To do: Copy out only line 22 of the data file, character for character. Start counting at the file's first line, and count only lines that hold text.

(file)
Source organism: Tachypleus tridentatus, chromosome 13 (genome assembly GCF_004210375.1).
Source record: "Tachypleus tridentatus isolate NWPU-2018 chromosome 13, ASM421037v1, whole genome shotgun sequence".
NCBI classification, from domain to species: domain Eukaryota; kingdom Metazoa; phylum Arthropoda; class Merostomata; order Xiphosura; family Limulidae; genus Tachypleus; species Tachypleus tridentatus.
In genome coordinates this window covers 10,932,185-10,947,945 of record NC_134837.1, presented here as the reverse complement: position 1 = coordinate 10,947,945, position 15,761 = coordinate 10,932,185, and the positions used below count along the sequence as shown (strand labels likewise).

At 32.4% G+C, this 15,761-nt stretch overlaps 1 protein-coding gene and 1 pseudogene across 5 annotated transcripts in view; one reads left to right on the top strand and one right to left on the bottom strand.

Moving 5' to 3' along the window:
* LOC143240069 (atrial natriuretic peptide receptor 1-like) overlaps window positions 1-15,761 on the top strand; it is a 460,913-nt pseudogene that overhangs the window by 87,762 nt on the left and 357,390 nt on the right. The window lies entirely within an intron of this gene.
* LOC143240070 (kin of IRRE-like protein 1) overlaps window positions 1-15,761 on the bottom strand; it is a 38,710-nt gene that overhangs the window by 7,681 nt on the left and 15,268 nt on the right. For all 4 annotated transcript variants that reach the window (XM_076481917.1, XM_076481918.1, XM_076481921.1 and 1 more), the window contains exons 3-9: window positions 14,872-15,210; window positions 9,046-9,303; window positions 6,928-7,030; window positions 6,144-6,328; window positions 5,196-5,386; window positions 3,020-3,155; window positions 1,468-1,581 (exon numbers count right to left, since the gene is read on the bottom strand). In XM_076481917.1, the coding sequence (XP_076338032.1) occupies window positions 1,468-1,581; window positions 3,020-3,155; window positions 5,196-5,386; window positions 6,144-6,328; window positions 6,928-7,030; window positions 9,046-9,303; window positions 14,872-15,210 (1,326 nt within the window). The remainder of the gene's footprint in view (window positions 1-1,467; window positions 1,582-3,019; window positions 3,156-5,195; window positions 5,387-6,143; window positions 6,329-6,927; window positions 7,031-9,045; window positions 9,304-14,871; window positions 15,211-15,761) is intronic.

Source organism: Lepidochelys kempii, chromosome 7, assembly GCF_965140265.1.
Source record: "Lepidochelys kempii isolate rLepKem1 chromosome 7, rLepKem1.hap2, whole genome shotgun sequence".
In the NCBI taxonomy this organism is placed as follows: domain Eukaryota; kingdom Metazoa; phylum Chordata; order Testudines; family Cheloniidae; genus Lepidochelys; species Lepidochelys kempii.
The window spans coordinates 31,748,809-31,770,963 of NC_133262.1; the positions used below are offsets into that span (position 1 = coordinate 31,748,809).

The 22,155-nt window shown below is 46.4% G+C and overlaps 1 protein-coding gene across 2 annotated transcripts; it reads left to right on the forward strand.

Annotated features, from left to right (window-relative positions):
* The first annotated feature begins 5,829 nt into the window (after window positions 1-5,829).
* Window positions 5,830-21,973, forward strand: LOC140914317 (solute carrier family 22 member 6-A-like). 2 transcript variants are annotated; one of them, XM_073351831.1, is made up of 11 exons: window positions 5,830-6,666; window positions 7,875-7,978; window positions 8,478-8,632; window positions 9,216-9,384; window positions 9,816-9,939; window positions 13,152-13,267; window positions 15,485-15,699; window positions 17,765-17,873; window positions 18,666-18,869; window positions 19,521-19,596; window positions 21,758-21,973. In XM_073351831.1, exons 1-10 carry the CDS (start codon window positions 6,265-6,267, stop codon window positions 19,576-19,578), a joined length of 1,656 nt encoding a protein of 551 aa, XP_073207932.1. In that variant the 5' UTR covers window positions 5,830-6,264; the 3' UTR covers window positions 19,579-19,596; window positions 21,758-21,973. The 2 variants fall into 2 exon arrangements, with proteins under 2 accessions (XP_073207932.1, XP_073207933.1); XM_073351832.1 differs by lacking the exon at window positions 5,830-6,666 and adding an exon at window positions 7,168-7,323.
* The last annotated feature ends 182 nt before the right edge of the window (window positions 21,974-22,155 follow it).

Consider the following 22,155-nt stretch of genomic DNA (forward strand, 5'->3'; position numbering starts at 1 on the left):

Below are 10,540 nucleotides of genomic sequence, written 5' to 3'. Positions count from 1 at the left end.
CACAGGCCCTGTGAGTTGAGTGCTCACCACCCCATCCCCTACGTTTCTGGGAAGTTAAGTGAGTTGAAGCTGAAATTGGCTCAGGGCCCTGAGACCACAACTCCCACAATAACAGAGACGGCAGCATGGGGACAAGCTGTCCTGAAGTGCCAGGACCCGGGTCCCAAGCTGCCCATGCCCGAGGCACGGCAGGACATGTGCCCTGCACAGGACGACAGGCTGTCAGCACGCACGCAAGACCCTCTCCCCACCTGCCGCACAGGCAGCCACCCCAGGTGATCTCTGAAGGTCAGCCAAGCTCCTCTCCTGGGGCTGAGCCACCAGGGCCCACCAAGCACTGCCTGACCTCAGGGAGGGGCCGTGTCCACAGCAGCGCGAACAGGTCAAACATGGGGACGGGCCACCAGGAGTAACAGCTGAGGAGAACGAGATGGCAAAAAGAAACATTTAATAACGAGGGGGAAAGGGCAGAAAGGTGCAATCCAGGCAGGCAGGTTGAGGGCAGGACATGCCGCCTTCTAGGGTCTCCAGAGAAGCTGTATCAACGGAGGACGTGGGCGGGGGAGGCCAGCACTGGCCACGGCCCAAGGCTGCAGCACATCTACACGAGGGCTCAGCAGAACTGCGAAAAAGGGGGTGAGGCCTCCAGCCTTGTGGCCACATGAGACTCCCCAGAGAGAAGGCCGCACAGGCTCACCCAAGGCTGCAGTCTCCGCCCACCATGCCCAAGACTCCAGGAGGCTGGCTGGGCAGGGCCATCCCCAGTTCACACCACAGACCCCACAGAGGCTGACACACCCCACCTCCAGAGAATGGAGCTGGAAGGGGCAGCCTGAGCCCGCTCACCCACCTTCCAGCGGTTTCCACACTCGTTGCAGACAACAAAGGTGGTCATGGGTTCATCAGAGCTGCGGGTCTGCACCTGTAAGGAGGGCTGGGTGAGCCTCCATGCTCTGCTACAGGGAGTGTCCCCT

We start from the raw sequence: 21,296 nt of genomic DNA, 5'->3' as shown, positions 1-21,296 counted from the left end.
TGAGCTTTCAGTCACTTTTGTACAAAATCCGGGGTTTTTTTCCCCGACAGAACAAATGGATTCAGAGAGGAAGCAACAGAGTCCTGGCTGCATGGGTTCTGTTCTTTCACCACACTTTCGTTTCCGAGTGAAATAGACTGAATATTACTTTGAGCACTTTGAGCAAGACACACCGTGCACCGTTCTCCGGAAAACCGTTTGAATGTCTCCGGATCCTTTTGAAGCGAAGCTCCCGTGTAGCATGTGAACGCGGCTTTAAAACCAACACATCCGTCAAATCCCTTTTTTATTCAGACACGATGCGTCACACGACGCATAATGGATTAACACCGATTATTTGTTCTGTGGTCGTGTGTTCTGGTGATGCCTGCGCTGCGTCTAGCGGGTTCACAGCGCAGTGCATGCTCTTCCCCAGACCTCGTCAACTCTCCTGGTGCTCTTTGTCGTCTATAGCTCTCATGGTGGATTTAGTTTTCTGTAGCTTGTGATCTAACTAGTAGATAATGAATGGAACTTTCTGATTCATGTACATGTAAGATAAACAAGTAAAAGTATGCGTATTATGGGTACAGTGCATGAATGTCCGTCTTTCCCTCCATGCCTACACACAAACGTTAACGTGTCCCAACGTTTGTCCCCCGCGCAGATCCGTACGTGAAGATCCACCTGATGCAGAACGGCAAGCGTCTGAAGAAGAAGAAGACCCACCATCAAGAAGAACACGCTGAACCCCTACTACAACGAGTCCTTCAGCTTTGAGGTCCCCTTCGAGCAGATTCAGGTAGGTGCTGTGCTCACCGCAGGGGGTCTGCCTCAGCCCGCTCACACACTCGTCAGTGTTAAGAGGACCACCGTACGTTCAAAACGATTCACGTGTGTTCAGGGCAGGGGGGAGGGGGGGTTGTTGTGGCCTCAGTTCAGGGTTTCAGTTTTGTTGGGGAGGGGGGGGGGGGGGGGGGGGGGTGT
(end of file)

TGAGCTTTCAGTCACTTTTGTACAAAATCCGGGGTTTTTTTCCCCGACAGAACAAATGGATTCAGAGAGGAAGCAACAGAGTCCTGGCTGCATGGGTTCTGTTCTTTCACCACACTTTCGTTTCCGAGTGAAATAGACTGAATATTACTTTGAGCACTTTGAGCAAGACACACCGTGCACCGTTCTCCGGAAAACCGTTTGAATGTCTCCGGATCCTTTTGAAGCGAAGCTCCCGTGTAGCATGTGAACGCGGCTTTAAAACCAACACATCCGTCAAATCCCTTTTTTATTCAGACACGATGCGTCACACGACGCATAATGGATTAACACCGATTATTTGTTCTGTGGTCGTGTGTTCTGGTGATGCCTGCGCTGCGTCTAGCGGGTTCACAGCGCAGTGCATGCTCTTCCCCAGACCTCGTCAACTCTCCTGGTGCTCTTTGTCGTCTATAGCTCTCATGGTGGATTTAGTTTTCTGTAGCTTGTGATCTAACTAGTAGATAATGAATGGAACTTTCTGATTCATGTACATGTAAGATAAACAAGTAAAAGTATGCGTATTATGGGTACAGTGCATGAATGTCCGTCTTTCCCTCCATGCCTACACACAAACGTTAACGTGTCCCAACGTTTGTCCCCCGCGCAGATCCGTACGTGAAGATCCACCTGATGCAGAACGGCAAGCGTCTGAAGAAGAAGAAGACCCACCATCAAGAAGAACACGCTGAACCCCTACTACAACGAGTCCTTCAGCTTTGAGGTCCCCTTCGAGCAGATTCAGGTAGGTGCTGTGCTCACCGCAGGGGGTCTGCCTCAGCCCGCTCACACACTCGTCAGTGTTAAGAGGACCACCGTACGTTCAAAACGATTCACGTGTGTTCAGGGCAGGGGGGAGGGGGGGTTGTTGTGGCCTCAGTTCAGGGTTTCAGTTTTGTTGGGGAGGGGGGGGGGGGGGGGGGGGGGTGT